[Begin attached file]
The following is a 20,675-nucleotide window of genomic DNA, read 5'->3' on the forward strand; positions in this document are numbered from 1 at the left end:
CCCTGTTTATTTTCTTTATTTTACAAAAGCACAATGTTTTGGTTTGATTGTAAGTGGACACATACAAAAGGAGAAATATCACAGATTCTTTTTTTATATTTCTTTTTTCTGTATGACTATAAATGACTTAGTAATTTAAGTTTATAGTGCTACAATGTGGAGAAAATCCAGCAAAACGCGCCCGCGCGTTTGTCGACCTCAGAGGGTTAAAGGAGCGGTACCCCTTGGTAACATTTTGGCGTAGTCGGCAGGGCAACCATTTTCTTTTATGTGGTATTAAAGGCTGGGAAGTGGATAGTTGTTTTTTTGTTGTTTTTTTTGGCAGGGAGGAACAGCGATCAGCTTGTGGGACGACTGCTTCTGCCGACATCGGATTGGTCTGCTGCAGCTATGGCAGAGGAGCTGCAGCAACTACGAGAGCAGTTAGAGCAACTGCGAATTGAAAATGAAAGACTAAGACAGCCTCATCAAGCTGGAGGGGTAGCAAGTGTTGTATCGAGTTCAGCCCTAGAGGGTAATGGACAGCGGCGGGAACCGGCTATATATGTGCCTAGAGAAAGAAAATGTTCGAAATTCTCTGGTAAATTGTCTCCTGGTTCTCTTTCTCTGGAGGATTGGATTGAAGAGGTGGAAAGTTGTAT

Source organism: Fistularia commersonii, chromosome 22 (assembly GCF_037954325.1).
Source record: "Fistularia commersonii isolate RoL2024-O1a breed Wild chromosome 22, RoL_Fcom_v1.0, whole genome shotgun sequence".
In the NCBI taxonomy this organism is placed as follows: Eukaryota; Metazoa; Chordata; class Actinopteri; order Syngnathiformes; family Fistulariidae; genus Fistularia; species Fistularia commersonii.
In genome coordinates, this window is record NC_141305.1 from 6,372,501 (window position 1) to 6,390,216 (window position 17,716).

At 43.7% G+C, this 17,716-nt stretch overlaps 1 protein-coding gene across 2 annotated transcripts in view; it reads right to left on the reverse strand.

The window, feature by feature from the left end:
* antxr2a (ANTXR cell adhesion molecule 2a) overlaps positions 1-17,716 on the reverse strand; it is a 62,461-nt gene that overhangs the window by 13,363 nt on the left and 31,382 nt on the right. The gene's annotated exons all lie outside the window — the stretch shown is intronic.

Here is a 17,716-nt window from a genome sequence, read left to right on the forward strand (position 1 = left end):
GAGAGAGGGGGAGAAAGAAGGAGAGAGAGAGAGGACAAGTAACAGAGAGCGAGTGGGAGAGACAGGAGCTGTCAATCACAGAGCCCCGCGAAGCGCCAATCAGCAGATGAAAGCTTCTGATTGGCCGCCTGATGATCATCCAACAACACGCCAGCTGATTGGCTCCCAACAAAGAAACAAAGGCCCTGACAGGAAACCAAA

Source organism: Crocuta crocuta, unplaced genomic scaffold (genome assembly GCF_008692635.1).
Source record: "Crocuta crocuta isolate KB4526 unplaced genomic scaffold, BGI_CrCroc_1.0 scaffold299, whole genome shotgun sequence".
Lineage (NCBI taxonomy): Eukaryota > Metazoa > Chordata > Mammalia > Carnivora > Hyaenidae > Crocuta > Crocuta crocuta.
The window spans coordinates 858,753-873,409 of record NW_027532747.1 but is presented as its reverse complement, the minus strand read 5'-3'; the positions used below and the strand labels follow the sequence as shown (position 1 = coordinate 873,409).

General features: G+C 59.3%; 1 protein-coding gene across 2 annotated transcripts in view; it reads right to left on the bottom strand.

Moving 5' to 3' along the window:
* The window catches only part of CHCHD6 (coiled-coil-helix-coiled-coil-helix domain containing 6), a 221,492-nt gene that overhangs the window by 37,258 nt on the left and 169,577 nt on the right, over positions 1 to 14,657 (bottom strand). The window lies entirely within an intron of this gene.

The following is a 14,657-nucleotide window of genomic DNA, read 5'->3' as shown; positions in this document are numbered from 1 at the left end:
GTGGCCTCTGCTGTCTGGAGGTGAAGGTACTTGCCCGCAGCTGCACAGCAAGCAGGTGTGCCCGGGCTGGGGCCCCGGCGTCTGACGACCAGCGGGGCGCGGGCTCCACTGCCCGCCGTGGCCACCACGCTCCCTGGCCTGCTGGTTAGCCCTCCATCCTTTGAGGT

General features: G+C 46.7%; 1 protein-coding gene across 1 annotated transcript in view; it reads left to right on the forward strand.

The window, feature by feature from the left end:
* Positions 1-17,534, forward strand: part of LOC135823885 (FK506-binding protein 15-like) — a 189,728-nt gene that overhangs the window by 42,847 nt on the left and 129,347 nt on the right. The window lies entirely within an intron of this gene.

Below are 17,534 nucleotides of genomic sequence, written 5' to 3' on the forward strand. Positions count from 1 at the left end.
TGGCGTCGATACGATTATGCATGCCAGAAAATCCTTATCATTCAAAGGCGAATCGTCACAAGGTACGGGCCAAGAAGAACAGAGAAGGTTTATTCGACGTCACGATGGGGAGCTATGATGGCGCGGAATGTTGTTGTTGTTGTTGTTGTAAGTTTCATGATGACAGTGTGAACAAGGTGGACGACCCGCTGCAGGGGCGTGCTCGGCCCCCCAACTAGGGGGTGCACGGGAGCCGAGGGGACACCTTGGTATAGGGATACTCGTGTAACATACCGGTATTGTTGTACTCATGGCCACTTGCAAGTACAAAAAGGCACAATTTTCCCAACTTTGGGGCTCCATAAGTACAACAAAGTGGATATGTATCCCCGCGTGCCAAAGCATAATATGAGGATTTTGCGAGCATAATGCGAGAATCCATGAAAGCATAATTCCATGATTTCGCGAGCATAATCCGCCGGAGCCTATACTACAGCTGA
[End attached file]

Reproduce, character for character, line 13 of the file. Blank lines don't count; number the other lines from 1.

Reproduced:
Source record: "Crocuta crocuta isolate KB4526 unplaced genomic scaffold, BGI_CrCroc_1.0 scaffold299, whole genome shotgun sequence".